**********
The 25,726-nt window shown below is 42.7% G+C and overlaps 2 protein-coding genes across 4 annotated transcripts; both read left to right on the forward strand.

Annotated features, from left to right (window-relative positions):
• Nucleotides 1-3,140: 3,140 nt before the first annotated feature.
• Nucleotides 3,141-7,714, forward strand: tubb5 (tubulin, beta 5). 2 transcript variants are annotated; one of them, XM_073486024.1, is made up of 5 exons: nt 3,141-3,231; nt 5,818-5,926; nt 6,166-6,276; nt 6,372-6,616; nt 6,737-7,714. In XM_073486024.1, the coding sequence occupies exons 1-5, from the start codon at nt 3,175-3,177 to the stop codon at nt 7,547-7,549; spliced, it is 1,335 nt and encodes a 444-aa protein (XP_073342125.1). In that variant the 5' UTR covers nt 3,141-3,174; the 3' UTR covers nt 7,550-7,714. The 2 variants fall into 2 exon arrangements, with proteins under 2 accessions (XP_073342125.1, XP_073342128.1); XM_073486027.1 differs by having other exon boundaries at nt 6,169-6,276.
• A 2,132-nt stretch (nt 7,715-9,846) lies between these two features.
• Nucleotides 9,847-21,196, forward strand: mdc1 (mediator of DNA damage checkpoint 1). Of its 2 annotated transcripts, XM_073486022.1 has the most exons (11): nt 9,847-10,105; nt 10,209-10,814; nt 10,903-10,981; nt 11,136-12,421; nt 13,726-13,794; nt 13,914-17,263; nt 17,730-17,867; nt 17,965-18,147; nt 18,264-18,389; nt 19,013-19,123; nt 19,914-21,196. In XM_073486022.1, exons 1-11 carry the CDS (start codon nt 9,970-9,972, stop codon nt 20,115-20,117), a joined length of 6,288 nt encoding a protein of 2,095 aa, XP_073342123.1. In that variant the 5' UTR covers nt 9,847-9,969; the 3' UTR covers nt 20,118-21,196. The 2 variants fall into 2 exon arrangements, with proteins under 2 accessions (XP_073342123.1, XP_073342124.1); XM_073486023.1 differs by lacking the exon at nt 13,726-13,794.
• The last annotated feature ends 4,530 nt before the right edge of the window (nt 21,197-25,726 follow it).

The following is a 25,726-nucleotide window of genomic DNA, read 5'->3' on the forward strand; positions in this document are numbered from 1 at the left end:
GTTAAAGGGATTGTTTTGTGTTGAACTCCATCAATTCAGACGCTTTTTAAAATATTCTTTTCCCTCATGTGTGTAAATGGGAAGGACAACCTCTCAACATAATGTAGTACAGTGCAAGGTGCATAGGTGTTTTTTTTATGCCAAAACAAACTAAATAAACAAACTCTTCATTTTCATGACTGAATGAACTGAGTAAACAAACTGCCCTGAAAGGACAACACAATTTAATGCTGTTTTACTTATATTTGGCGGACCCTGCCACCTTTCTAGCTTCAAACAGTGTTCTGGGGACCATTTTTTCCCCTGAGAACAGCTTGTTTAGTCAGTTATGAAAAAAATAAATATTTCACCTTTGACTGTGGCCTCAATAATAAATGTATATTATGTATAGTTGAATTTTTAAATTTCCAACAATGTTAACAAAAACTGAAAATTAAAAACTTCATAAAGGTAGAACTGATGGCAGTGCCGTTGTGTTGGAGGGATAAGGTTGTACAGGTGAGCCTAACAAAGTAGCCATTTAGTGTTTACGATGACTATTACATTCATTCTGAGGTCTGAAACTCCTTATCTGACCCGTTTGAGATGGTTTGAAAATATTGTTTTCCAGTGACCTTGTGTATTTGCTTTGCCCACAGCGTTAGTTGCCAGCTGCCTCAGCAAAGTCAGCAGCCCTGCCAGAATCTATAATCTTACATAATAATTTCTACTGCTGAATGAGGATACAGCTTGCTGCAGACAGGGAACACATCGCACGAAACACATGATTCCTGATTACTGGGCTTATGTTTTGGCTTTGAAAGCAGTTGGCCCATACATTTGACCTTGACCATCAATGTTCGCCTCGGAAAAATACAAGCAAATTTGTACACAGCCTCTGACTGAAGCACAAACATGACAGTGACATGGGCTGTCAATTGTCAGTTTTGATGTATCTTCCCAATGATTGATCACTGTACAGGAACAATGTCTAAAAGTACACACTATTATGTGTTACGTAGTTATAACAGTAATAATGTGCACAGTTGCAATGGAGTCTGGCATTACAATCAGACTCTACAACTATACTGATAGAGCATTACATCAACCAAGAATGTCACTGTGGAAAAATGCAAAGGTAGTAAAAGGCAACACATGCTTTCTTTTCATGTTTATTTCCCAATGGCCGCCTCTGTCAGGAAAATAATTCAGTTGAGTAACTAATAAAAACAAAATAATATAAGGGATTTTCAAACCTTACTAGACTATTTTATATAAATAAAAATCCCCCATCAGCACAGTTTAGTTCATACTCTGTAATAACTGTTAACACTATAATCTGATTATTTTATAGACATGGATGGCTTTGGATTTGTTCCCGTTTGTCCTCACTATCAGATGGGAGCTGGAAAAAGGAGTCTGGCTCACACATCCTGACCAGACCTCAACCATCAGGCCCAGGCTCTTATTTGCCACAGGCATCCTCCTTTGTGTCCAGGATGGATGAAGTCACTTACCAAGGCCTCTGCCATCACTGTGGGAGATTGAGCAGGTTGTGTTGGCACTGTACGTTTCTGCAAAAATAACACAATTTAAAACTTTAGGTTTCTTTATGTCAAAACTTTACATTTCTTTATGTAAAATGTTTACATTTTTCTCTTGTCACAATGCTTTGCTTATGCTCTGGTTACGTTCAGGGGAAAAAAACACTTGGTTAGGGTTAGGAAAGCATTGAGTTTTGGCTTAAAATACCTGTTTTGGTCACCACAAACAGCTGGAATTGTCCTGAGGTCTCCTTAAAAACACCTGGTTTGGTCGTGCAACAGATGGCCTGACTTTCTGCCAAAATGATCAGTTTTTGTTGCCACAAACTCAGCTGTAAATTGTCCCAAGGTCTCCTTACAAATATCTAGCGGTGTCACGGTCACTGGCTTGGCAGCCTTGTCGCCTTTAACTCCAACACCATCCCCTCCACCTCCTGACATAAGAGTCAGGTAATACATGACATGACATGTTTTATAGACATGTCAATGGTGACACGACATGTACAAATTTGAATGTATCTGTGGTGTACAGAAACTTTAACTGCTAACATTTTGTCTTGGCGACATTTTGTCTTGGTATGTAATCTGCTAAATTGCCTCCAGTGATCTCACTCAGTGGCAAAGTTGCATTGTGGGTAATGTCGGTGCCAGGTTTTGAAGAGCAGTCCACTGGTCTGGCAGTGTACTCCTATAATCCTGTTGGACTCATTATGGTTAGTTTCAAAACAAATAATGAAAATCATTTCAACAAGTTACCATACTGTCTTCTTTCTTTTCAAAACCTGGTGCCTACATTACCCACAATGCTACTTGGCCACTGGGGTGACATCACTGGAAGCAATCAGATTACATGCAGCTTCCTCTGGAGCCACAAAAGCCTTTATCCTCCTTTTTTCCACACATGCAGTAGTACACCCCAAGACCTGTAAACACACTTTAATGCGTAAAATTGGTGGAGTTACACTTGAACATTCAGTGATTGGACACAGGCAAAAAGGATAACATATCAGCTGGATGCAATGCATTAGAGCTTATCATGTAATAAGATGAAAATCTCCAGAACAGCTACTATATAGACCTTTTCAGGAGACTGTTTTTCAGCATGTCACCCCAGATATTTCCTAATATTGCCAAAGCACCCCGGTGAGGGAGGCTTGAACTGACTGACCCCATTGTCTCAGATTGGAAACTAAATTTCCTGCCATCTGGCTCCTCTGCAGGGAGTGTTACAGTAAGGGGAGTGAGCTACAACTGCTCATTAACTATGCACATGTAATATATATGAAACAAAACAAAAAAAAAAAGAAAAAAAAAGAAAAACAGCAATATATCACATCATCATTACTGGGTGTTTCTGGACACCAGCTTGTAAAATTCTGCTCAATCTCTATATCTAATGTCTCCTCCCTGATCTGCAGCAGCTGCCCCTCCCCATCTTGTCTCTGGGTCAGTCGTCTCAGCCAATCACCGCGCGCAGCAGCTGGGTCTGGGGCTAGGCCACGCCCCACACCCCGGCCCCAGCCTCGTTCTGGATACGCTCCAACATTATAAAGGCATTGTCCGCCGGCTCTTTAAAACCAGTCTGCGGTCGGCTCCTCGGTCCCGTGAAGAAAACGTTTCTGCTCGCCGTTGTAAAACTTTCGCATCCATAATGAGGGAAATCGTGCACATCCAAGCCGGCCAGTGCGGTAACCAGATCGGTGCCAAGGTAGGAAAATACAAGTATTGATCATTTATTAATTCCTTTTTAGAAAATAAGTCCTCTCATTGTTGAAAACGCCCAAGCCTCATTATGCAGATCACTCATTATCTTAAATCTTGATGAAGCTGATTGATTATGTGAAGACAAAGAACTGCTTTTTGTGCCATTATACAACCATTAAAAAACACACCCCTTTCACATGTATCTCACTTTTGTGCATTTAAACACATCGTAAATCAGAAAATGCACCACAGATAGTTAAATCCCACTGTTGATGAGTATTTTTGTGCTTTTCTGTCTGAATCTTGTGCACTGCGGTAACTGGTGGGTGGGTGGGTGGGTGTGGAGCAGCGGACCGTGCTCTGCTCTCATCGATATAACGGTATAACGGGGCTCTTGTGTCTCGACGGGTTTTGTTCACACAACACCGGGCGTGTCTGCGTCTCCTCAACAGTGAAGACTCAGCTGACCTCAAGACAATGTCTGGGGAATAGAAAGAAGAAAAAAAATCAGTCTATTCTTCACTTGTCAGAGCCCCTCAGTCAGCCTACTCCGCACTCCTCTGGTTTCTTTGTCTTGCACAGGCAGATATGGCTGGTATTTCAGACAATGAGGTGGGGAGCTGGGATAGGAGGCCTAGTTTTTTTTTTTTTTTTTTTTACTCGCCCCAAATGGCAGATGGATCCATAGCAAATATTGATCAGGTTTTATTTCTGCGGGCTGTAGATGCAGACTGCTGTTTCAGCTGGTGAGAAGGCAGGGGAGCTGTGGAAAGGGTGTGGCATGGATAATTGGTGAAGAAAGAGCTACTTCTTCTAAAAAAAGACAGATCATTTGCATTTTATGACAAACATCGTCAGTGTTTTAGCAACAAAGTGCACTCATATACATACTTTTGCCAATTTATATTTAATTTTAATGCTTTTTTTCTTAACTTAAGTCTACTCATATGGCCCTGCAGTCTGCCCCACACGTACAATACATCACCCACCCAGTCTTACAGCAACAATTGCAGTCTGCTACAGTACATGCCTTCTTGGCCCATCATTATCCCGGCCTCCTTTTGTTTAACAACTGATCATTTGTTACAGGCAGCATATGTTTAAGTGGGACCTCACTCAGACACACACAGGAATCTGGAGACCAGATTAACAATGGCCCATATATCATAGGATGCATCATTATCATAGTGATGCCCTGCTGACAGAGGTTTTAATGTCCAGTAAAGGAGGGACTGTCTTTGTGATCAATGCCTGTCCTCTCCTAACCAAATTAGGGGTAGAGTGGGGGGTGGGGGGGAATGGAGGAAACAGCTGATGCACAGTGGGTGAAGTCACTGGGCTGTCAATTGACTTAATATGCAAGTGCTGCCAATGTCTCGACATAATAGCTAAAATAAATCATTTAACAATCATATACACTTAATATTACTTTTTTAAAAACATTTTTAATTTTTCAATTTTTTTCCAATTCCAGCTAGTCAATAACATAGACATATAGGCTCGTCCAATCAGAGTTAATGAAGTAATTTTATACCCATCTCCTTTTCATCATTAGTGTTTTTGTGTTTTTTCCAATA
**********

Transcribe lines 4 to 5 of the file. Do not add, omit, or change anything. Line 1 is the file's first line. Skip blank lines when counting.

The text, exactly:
• Nucleotides 3,141-7,714, forward strand: tubb5 (tubulin, beta 5). 2 transcript variants are annotated; one of them, XM_073486024.1, is made up of 5 exons: nt 3,141-3,231; nt 5,818-5,926; nt 6,166-6,276; nt 6,372-6,616; nt 6,737-7,714. In XM_073486024.1, the coding sequence occupies exons 1-5, from the start codon at nt 3,175-3,177 to the stop codon at nt 7,547-7,549; spliced, it is 1,335 nt and encodes a 444-aa protein (XP_073342125.1). In that variant the 5' UTR covers nt 3,141-3,174; the 3' UTR covers nt 7,550-7,714. The 2 variants fall into 2 exon arrangements, with proteins under 2 accessions (XP_073342125.1, XP_073342128.1); XM_073486027.1 differs by having other exon boundaries at nt 6,169-6,276.
• A 2,132-nt stretch (nt 7,715-9,846) lies between these two features.